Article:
4. Use images to document issues. Does everyone know which bedroom you mean by the "back bedroom?" Are the chips or stains called out in the punch list recognizable to all? Sometimes, even as we do our best to describe something, it won't always click right away. Or, someone might not have the eagle-eye that you have and not understand the issue at hand. This is where images can help quickly communicate the what, how, where, and why of what needs to be resolved—and cut down on confusion. Additionally, having photos provides your team with receipts of what issues actually existed and what was done to resolve those issues. This can help prevent you from having to redo work and can also help justify why things were done the way they were.
  5. Optimize the process with software. While pen and paper can get the job done, it only ends up adding extra work and stress to your plate. Pen and paper make it hard to keep track of all the moving parts involved in a punch list, and it makes it difficult to provide real-time updates to key stakeholders involved in the project. Even an Excel spreadsheet falls short of the other options that are out there now. Cloud-based construction punch list software keeps everyone informed and accountable at all times.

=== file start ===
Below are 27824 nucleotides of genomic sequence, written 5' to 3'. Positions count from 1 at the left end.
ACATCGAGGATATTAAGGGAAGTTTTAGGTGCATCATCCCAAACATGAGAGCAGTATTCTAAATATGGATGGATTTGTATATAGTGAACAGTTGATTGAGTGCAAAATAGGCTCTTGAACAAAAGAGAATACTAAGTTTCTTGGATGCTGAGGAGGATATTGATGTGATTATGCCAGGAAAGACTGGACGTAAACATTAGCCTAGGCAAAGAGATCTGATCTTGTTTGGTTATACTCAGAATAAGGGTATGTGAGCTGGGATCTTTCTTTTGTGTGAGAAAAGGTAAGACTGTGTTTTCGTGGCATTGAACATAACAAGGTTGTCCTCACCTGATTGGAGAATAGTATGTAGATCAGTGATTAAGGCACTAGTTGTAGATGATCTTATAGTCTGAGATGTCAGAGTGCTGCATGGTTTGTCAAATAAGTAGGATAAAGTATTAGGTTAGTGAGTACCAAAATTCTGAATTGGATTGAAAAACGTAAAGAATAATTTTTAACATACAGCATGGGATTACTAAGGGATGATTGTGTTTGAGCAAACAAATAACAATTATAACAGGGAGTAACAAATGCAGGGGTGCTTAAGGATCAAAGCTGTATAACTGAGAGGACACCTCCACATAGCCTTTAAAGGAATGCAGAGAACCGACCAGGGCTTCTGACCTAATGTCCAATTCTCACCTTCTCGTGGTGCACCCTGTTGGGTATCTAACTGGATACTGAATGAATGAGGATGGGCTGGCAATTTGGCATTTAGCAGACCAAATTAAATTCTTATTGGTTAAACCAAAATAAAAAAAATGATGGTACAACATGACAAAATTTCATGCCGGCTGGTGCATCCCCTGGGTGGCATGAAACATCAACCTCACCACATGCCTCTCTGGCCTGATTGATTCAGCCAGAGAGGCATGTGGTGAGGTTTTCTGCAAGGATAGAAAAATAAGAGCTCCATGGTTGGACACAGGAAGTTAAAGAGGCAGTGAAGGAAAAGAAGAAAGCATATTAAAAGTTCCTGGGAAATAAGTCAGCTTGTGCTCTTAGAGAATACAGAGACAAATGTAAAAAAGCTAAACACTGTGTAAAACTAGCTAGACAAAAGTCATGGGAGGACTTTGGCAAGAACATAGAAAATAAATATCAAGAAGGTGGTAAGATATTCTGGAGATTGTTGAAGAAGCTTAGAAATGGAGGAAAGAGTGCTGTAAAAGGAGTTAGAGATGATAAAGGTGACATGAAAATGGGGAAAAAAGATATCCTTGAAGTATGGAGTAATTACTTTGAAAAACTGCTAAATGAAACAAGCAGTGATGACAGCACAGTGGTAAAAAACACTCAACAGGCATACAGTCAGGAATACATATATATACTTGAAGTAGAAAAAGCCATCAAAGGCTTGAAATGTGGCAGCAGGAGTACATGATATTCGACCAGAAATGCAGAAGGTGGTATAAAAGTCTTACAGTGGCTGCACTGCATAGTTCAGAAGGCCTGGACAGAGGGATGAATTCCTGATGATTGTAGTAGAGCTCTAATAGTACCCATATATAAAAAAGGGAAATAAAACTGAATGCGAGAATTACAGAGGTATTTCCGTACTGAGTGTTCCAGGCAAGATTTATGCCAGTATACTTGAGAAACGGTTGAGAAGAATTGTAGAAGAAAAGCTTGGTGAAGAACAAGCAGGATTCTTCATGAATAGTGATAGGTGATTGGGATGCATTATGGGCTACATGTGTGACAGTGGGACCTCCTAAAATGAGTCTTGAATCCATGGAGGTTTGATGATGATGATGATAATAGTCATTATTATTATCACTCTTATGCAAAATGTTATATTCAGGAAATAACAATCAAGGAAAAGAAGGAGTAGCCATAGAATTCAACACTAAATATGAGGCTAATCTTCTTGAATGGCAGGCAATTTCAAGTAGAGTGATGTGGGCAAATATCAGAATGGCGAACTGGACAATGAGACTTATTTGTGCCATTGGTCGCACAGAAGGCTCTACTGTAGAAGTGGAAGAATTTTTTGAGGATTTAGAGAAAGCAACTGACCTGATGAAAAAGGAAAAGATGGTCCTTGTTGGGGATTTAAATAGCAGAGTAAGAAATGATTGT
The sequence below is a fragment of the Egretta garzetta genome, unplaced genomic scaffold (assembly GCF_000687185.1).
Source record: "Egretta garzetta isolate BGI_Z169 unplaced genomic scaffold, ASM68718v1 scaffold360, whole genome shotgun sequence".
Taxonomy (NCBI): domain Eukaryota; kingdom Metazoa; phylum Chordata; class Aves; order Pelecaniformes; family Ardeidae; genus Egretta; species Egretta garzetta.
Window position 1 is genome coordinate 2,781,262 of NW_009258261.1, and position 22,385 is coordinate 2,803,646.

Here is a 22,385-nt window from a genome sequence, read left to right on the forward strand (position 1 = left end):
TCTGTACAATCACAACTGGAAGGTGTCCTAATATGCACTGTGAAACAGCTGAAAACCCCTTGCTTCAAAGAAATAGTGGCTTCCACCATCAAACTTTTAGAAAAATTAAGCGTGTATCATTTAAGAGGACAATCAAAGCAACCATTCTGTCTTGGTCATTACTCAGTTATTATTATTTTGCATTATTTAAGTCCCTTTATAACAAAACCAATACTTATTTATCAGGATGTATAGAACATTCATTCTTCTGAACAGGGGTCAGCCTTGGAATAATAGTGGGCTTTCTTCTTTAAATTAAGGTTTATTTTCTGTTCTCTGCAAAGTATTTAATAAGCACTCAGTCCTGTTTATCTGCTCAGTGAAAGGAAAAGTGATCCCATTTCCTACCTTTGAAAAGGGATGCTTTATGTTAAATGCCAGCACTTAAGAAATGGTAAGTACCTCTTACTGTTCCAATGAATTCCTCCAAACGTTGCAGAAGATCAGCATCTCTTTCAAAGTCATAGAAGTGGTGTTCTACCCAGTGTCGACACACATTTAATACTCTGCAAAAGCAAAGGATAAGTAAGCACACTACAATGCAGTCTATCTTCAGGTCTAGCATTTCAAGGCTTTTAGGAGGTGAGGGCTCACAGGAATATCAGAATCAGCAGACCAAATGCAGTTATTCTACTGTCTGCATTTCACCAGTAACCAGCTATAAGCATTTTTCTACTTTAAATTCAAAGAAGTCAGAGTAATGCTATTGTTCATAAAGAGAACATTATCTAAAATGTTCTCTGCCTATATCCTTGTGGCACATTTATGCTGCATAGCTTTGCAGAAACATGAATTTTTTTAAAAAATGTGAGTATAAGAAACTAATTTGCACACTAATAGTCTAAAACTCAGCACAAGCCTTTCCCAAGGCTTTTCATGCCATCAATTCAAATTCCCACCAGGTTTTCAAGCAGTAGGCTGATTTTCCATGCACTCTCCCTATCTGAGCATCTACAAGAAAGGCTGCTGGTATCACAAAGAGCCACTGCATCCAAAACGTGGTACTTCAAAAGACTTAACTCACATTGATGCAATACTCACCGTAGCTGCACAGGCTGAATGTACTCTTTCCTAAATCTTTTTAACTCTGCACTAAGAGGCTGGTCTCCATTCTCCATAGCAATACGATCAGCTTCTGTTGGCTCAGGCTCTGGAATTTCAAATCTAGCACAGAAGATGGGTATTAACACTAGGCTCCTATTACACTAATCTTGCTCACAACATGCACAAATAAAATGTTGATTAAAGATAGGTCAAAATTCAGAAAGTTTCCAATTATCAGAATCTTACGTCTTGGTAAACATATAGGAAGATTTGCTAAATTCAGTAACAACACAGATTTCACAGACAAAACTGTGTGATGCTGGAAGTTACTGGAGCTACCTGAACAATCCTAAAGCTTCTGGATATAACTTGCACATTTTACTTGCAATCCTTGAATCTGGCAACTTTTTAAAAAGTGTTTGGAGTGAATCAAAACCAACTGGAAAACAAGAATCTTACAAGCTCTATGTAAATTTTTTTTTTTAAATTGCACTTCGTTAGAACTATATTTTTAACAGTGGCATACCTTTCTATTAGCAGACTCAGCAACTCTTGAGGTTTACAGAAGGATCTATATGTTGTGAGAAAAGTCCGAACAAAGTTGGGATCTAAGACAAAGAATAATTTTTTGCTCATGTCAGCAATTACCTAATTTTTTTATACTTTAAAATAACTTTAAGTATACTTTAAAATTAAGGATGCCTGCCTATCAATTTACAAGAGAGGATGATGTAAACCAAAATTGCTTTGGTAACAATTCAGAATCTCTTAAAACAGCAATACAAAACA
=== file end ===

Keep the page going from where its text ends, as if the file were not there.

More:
Chapter 4

Construction Punch List Software: Making the Final Walkthrough a Breeze

Procore's construction punch list software allows you to keep a clear list of punch list items, assign responsibilities, track status, and more. With a simple, intuitive interface and pre-loaded punch list templates, you can generate and update punch lists with minimal effort. Since our punch list software is mobile friendly, you can take your punch list with you on the jobsite, where you can assign tasks, take photos, and document issues directly in the field. Learn more about how you can create a punch list in seconds that will ensure you a zero punch list before your next construction final walk-through